US v. Paulino Cortez

Filing 920081105

Opinion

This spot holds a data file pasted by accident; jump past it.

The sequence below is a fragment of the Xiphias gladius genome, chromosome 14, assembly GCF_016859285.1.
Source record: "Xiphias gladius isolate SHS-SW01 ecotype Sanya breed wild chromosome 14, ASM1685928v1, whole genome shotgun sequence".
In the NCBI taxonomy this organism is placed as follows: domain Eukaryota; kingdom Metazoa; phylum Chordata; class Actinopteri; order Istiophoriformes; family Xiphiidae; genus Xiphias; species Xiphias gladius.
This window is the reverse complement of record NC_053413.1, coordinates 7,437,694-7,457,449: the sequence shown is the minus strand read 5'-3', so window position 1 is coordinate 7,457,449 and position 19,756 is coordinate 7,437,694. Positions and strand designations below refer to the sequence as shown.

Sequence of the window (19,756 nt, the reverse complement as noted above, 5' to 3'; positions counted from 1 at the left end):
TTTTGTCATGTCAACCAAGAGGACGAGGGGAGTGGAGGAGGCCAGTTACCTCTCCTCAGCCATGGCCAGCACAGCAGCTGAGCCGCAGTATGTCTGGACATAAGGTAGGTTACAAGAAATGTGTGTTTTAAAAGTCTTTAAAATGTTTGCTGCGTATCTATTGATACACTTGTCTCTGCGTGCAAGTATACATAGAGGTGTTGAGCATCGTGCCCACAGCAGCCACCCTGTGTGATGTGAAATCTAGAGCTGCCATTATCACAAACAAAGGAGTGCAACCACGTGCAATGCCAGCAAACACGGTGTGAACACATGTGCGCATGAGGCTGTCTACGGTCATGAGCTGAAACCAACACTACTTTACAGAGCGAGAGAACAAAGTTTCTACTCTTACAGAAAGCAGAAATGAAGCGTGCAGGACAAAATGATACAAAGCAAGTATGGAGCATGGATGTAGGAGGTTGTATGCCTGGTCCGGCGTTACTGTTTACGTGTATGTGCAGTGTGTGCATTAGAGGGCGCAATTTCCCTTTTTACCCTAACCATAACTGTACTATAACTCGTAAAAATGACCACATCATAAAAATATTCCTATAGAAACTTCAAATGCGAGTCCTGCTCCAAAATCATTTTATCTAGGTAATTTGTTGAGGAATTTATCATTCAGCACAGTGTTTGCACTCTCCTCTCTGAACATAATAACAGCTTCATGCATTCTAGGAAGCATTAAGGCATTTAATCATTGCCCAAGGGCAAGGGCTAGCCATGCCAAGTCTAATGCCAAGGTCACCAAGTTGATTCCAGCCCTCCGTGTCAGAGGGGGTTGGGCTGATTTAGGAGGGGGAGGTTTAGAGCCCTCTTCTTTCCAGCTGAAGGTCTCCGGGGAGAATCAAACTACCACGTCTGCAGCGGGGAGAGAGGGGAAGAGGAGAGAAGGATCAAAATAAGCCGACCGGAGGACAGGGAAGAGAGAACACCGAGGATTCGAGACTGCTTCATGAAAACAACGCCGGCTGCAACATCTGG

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UNPUBLISHED UNITED STATES COURT OF APPEALS FOR THE FOURTH CIRCUIT No. 07-4784 UNITED STATES OF AMERICA, Plaintiff - Appellee, v. PAULINO CASTRO CORTEZ, Defendant - Appellant. Appeal from the United States District Court for the Middle District of North Carolina, at Durham. N. Carlton Tilley, Jr., District Judge. (1:06-cr-00475-NCT-2) Submitted: September 25, 2008 Decided: November 5, 2008 Before NIEMEYER, MOTZ, and KING, Circuit Judges. Affirmed by unpublished per curiam opinion. Wayne Buchanan Eads, Raleigh, North Carolina, for Appellant. Anna Mills Wagoner, United States Attorney, David P. Folmar, Jr., Assistant United States Attorney, Greensboro, North Carolina, for Appellee. Unpublished opinions are not binding precedent in this circuit. PER CURIAM: Paulino Castro Cortez was found guilty for possessing with intent to distribute five kilograms or more of cocaine. The jury found him not guilty, however, for possessing a firearm in furtherance of a drug trafficking crime under 18 U.S.C.A. 924(c)(1)(A)(i) (West Supp. 2008). months of imprisonment. He was sentenced to 151 On appeal, Cortez alleges the district court erred by giving him a two-level enhancement under U.S. Sentencing Guidelines Manual 2D1.1(b)(1) (2007), for possessing a dangerous weapon (here a pistol), in light of the jury's verdict on the 924(c) charge. For the reasons that follow, we affirm. Cortez concedes on appeal that we review this issue for plain error, as trial counsel failed to raise this issue below.* See Fed. R. Crim. P. 52(b); United States v. Olano, 507 U.S. 725, 731-32 (1993); United States v. Beasley, 495 F.3d 142, 148 (4th Cir. 2007), cert. denied, 128 S. Ct. 1471 (2008). Without the two- level enhancement, Cortez's advisory sentencing range would have been 121-151 months. Cortez's argument fails as a matter of law. In United States v. Watts, 519 U.S. 148 (1997), the Supreme Court held that "a jury's verdict of acquittal does not prevent the sentencing court from considering conduct underlying the acquitted charge, so Trial counsel initially filed written objections to the enhancement but he and Cortez abandoned the argument at the sentencing hearing. (JA 274-75). 2 * long as that conduct has been proved by a preponderance of the evidence." Id. at 157; see United States v. Hunter, 19 F.3d 895, 897 (4th Cir. 1994) (upholding firearm enhancement where defendant was acquitted of 924(c) firearm charge). Cortez's sentence. facts and legal before Accordingly, we affirm We dispense with oral argument because the are and adequately argument presented not in aid the the contentions the court materials would decisional process. AFFIRMED 3

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